About Retaining Walls
Retaining walls are an excellent and durable solution to controlling erosion. They are commonly used for creating different grade heights on a sloped piece of land. Terraced retaining walls can provide a beautiful landscape display as well. Retaining walls are also used to build elevated patios, planter boxes, and much more.
Products and Styles
We can build retaining walls using a variety of methods and products. The most common product used for building retaining walls are retaining wall blocks. These blocks can be interlocked with a built-in notch and channel, glued together with a strong masonry adhesive, or some block systems use fiberglass pins to interlock each course. Retaining wall blocks can range in size from small garden wall blocks, which can be used to border landscape beds to very large sized blocks that are strong enough to retain large amounts of land up to 10-20 feet in height. Some other options to consider for building landscape retaining walls are boulder walls, ledge rock walls, stacked flagstone walls, and timber walls, which can often be a more cost efficient option. For boulder walls, we usually use what are called "Michigan boulders" for our projects. These boulders are the most common at landscape supply stores in the area. They typically can range anywhere from a few inches up to 4 feet in size. Ledge rock walls may consist of many different types of large aggregate from throughout the country. A traditional ledge rock sold in our area is known as "Michigan limestone ledge rock". They are usually 6-8 inches in thickness, 2-4 feet in length, and 1-2 feet in depth. Stacked flagstone walls are great for bordering landscape beds. These walls should not be built any higher than one foot. They provide more of an aesthetic appeal and do not have much strength for retaining solid earth. There are dozens of different types of flagstone to choose from to create a natural style landscape wall. To name a few, there is Ohio Blue, Canadian Buff, Chilton, and Grand Canyon. For timber walls, we use pressure treated timbers, usually 6"x6"x8'. Half inch rebar is used to reinforce the timbers.
Procedures for Building Retaining Walls
When building a block retaining wall to retain an area of land, the first step is to excavate the subsoil and install base materials. The depth of the base material will vary depending on the size of the block and the height of the wall. We prefer to use 21AA limestone for the gravel base and slag sand for the final leveling agent. Once the base is prepped, it's time to start stacking block. Each course of a block should be back set to provide extra strength against the land it is retaining. Depending on the height of the wall, layers of geogrid can be installed to strengthen it. Once the wall is built, we install clean limestone behind the wall (about one foot in depth for every two feet in height) to allow any water build up to drain behind the wall. First, a thick woven fabric is placed between the subsoil behind the wall and the clean limestone to keep any soil particles from washing into the clean limestone. If there is a large surface area of land pitching toward the retaining wall, we recommend installing a sock drain or French drain system to help carry the water away from behind the wall. When installing boulder walls, we slightly excavate the soil and place the first course of boulders directly on the ground. Each course of boulders is set back to apply pressure on the land they are retaining. We install heavy woven fabric directly behind the boulders to control any erosion. If needed, a layer of clean limestone may be applied to the wall as well. To build a ledge rock or timber retaining wall, we excavate the subsoil to the proper depth, and then install clean limestone for the base. Once the walls are built, we do the same procedure described above, adding clean limestone and fabric behind the walls.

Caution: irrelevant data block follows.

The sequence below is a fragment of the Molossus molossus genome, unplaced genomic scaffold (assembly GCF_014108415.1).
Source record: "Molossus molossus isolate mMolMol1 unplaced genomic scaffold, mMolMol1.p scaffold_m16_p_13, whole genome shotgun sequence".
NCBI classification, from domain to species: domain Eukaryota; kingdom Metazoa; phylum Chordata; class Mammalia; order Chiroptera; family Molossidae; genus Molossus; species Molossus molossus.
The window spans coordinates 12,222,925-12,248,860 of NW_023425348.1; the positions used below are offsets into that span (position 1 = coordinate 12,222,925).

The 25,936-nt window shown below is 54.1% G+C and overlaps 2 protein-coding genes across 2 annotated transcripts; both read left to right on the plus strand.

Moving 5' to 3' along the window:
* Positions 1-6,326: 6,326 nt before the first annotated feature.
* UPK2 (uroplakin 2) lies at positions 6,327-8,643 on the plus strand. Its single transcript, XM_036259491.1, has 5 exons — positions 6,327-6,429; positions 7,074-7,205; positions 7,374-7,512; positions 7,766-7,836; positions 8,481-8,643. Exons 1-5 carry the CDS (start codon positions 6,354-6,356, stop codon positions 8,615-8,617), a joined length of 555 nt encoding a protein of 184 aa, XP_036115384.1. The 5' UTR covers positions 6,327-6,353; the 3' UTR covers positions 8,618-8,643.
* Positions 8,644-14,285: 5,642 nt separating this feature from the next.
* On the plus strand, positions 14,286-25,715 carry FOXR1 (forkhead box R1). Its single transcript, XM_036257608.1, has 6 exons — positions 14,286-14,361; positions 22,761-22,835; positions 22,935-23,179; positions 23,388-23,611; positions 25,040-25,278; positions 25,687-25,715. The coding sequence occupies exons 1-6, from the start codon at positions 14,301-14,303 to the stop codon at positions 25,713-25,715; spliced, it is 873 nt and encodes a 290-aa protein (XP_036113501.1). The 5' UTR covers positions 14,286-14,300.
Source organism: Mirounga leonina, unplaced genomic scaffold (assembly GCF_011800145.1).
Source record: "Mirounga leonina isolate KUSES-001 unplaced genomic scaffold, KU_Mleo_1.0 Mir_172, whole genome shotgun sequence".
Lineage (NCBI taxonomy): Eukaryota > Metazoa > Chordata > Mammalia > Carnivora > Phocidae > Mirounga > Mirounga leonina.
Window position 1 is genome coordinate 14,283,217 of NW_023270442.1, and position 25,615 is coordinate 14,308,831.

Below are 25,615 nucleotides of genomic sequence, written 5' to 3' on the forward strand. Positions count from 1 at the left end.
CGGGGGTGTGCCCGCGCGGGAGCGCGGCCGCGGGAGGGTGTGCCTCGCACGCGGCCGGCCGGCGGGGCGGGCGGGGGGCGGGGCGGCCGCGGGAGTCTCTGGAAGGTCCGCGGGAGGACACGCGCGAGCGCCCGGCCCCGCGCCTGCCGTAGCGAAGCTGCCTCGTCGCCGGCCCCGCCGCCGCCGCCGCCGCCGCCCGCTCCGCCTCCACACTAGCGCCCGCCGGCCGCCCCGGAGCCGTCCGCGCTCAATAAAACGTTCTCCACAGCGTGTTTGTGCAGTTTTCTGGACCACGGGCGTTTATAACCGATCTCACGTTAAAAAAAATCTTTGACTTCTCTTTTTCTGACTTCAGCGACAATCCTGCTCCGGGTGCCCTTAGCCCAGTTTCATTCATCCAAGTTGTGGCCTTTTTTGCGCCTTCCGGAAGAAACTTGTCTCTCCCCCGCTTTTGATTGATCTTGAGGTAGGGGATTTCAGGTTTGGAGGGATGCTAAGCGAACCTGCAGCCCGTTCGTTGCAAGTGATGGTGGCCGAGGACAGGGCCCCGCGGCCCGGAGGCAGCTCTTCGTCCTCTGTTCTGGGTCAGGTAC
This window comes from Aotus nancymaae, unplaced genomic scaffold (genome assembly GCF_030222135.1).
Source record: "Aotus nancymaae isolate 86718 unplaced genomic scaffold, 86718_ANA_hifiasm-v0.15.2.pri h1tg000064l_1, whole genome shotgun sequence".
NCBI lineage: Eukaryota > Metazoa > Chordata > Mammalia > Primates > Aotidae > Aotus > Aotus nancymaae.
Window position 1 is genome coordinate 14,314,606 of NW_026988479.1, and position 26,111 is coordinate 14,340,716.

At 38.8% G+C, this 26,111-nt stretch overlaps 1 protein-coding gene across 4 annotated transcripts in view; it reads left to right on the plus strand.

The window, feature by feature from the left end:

Retaining walls repairs